(It was pathetic at the time, these days I kind of miss that it was so easy to wear her down.... lol)
She wasn't THAT fat in comparison to most dogs, a large amount of pet dogs are about that overweight. So yeah a really obese dog... I don't see them being able to be active initially.

Diet of course has to be addressed. You can make a lot of progress just by feeding an appropriate amount. Happy and Lucy are completely sedentary dogs and maintain a good weight just by portion control. Happy also lost almost 10lbs just by feeding less.

So anyway. Basically when I see an overweight dog, my first thought goes to diet.
 

*blackrose

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#5
When we have clients with obese dogs, the first thing we recommend is a diet (so long as there aren't underlying health issues causing the obesity). They are typically WAY overfeeding in either food, treats, or both. If the regular dieting doesn't work, we try S/D Metabolic. (LOVE that food for weight loss. Oh, man. It has made the world of difference for so many dogs.)

Of course exercise is important, but in most cases people aren't able to exercise more....the diet is the most effective thing, IMO, even if it would be made more effective coupled with more exercise.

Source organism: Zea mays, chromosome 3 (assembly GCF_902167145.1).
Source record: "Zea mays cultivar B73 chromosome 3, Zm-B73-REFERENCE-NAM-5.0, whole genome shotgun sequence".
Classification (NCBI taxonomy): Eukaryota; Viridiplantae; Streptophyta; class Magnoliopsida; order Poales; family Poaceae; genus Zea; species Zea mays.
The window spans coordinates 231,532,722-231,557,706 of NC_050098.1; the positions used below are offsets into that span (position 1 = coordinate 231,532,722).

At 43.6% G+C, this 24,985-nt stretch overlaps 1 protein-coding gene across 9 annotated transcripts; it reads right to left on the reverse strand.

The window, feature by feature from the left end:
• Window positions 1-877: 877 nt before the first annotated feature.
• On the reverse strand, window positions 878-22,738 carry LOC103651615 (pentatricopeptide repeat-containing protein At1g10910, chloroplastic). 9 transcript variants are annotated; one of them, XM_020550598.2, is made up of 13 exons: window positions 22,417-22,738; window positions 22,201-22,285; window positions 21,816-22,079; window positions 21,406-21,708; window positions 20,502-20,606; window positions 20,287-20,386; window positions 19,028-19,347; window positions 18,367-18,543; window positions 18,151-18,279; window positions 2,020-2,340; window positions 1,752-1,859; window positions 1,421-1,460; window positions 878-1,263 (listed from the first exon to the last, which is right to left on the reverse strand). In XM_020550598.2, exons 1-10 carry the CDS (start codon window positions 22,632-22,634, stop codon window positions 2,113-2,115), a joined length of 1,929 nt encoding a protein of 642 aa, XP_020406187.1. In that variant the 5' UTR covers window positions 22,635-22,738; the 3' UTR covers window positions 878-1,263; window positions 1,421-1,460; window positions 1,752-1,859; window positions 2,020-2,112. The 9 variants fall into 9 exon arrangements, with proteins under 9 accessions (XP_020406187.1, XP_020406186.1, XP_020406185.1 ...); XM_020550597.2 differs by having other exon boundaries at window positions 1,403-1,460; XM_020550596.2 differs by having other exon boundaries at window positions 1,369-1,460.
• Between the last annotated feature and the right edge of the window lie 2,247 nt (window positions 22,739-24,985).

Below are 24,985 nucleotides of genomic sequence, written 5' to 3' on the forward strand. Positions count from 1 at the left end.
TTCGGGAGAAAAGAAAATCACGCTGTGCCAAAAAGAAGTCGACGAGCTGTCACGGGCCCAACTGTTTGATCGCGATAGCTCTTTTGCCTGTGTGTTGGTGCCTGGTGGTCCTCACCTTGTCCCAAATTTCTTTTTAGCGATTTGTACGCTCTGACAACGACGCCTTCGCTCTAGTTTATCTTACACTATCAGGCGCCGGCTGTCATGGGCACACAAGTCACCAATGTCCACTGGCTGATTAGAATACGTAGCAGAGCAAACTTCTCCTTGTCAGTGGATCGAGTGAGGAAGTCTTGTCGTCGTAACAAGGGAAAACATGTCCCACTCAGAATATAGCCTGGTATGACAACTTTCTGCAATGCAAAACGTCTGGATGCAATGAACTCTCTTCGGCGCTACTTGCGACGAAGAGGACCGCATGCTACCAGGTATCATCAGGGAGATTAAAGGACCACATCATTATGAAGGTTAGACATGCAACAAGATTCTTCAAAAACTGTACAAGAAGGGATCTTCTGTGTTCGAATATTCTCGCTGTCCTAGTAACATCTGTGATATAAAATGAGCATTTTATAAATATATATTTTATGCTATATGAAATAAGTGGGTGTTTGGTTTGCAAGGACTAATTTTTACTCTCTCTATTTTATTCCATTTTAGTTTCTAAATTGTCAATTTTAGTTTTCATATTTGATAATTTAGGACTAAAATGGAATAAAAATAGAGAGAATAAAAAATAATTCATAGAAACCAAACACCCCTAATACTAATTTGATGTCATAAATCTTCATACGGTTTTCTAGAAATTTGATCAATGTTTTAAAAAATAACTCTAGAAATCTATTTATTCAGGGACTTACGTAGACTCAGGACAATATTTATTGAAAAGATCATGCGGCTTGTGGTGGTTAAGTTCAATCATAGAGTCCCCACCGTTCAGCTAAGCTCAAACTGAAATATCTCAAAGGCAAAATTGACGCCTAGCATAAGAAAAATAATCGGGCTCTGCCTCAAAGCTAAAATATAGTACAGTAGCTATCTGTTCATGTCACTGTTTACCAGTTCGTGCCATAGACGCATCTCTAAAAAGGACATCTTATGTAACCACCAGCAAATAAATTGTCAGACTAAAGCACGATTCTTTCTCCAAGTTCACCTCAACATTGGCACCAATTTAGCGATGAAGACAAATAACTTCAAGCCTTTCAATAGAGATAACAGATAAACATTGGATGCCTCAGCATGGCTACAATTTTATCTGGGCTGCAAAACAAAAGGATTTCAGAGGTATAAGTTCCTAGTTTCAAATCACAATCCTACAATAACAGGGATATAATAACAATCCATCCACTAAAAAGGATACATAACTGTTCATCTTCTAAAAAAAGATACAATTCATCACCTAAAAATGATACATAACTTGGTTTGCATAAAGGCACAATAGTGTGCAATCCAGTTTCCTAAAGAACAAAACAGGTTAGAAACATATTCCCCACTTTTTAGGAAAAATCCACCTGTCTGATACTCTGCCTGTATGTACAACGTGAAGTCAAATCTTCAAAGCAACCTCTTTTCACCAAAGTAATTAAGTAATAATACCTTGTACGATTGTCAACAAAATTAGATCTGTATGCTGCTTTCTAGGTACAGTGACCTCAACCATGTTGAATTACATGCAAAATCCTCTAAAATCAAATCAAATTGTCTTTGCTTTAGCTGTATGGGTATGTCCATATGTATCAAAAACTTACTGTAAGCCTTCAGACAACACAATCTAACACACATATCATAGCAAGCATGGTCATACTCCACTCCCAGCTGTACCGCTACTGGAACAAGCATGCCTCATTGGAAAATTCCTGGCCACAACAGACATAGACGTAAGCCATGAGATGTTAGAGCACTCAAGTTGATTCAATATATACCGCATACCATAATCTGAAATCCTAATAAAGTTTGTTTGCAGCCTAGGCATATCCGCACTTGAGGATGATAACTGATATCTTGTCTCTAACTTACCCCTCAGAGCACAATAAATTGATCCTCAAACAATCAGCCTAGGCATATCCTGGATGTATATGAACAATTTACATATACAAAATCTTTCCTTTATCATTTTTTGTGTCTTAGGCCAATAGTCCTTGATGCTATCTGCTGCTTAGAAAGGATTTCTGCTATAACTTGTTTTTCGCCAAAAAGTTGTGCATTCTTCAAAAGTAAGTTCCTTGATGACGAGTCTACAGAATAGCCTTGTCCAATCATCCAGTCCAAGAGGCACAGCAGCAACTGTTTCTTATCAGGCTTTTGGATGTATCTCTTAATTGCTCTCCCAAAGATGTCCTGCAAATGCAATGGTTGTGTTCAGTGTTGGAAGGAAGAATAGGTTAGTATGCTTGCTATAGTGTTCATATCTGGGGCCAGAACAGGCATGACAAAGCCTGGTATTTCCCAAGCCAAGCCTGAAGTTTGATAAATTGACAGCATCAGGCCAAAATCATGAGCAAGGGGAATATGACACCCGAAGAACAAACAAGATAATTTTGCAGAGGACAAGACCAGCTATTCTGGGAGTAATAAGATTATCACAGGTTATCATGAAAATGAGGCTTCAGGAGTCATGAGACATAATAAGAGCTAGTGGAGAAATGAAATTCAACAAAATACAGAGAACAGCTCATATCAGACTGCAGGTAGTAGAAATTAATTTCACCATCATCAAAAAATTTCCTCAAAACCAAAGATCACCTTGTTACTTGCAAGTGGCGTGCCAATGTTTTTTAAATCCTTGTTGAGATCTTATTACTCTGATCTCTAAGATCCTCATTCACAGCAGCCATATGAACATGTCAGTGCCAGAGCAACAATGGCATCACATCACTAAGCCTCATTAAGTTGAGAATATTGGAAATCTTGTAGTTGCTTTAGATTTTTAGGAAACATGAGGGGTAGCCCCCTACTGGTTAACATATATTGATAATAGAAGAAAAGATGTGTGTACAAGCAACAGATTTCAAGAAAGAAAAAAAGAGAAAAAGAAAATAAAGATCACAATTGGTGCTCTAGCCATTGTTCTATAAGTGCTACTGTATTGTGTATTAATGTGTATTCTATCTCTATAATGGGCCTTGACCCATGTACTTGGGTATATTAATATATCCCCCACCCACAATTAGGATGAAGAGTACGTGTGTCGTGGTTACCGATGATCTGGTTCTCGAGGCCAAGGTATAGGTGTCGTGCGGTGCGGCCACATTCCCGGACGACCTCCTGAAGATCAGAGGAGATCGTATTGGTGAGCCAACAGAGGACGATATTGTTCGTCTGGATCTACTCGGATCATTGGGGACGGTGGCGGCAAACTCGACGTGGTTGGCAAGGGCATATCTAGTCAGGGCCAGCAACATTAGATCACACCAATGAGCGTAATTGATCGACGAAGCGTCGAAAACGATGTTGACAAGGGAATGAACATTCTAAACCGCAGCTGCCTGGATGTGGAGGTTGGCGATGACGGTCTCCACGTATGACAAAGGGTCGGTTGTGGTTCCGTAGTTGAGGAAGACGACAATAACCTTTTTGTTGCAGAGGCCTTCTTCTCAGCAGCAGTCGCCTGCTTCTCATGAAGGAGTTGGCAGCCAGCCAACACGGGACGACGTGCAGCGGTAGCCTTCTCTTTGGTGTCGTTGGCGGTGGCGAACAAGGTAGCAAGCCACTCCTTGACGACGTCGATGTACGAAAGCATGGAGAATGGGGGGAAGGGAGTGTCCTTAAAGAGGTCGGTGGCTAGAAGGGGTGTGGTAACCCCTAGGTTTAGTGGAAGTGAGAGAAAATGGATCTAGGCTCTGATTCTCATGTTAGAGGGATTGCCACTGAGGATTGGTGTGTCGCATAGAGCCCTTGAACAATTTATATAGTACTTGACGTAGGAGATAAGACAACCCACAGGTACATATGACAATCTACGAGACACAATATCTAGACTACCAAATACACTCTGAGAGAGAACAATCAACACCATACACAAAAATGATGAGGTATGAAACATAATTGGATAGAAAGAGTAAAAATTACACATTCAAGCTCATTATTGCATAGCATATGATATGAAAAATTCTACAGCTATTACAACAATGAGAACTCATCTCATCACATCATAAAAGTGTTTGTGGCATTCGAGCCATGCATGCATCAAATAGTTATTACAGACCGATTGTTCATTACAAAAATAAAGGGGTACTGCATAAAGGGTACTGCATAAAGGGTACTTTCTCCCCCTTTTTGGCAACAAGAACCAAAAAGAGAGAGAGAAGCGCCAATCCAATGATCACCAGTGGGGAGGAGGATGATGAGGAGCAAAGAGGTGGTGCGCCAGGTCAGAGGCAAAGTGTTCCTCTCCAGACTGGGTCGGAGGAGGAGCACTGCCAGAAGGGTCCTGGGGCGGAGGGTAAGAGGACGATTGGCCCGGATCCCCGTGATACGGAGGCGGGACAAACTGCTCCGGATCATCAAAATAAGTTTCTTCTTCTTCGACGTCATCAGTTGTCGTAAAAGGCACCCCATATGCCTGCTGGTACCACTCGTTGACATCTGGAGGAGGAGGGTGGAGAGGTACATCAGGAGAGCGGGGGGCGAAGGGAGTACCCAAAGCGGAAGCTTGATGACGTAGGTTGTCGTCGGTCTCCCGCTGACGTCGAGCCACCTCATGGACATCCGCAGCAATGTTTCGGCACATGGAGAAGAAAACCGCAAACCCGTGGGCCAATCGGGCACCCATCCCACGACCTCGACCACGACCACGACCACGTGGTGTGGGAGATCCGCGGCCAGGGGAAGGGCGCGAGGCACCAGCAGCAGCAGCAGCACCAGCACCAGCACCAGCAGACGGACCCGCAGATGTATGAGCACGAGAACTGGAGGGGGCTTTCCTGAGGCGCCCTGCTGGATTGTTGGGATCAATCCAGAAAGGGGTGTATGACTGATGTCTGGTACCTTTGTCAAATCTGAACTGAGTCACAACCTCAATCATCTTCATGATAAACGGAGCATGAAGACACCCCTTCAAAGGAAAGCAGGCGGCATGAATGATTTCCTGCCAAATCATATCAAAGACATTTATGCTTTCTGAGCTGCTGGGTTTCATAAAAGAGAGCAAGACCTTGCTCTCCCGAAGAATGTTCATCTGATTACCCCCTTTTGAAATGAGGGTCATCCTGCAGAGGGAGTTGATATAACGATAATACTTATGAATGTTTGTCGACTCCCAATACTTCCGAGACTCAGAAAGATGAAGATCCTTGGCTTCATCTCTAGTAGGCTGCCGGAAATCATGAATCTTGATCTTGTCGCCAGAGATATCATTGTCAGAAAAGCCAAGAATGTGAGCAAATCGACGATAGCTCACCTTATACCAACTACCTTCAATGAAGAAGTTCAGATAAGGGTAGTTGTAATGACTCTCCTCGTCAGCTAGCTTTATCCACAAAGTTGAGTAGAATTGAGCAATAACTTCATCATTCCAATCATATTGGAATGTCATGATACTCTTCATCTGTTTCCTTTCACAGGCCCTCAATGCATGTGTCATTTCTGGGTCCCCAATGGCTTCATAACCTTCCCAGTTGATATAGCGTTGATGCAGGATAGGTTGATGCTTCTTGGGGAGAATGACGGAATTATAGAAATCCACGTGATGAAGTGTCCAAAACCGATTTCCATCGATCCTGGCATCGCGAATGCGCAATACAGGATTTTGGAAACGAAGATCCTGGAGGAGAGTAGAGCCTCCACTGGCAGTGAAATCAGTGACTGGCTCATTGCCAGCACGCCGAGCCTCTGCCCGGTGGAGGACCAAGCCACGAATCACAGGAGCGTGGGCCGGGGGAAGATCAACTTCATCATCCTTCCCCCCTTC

MericoX

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#6
Depends on the dog and and situation. I most commonly find myself suggesting for people to just pick up a weight management/low calorie food.
 
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#7
Yes this is what I was thinking.

So why do so many people say oh just exercise them more? Barely anyone was recommending reducing the food/treat consumption and it was really irritating me...

The owner wasn't answering my question of how much she is feeding but I remember her posting about her overweight dog before and looking for suggestions and she said something like she gets 9 milk bones a day, a cup of food (maybe 2.. But I think she said 1), and various treats/food throughout the day.